Some reviews complain that the original Deryni series that these are prequels
This review has been hidden because it contains spoilers. To view it, click here.
===== Rather lackluster but essential reading for Deryni loyalists =====

This book is too long. Its lengthy descriptions of magic rituals, official ceremonies and experiments in “blocking Deryni powers” in members of the Deryni race, are likely to detract from most reader’s enjoyment. There are two other negative aspects to the book: 1. The detailed descriptions of the cruelty and gruesomeness of “human” attacks, warfare and persecution, the obliteration of Deryni individuals and organizations. I
So it has come to my attention that sometimes I have to be slapped in the face to notice the obvious.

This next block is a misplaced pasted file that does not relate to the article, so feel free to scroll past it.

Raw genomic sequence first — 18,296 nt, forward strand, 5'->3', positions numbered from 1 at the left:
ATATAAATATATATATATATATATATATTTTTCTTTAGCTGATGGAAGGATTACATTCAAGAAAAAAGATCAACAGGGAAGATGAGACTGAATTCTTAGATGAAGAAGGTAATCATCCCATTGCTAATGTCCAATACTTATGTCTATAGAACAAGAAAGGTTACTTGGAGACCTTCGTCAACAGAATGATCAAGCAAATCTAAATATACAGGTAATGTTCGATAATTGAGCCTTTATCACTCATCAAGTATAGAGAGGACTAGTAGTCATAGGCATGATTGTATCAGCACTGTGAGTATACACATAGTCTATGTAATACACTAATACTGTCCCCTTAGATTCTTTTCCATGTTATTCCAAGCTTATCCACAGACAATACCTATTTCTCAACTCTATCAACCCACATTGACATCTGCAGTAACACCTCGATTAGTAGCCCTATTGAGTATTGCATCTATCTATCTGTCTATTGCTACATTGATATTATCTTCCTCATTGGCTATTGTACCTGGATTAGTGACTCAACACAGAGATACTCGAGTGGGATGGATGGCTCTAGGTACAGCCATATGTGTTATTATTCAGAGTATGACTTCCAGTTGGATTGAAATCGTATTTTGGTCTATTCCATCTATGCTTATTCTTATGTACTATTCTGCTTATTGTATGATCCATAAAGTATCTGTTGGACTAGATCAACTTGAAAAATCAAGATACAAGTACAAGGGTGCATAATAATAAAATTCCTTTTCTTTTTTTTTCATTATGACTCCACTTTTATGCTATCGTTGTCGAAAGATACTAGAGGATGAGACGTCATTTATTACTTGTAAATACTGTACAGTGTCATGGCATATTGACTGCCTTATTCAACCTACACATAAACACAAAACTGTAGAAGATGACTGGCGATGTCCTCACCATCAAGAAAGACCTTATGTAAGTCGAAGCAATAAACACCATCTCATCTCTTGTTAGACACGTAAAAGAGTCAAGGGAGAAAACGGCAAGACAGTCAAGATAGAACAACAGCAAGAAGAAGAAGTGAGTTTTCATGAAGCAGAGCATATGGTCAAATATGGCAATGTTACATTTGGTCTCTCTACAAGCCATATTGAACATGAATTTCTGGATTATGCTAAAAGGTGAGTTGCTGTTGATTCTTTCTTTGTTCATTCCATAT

LONG before I ever read the X Men, I found through these novels that things such as racism and bigotry can be masked in literature to teach us white males that just because it doesn't happen to you doesn't mean its not happening.
I wont go through reviews on all of these novels -- much like Robert Jordan, its about the first six-eight that are incredible, and then the quality tails off noticeably
To be fair, the first two thirds of this book I'd give only two stars, while the final third I'd give four stars. So I split the difference and gave it three.

My biggest problem is this: the majority of this, the last in the Legends of Camber of Culdi series, is pretty slow going. It is just setting up the problem, and it takes forever. Once things finally start happening, the book is over. As is the trilogy. And the next trilogy picks up two hundred years later... which bugs me, because now I'm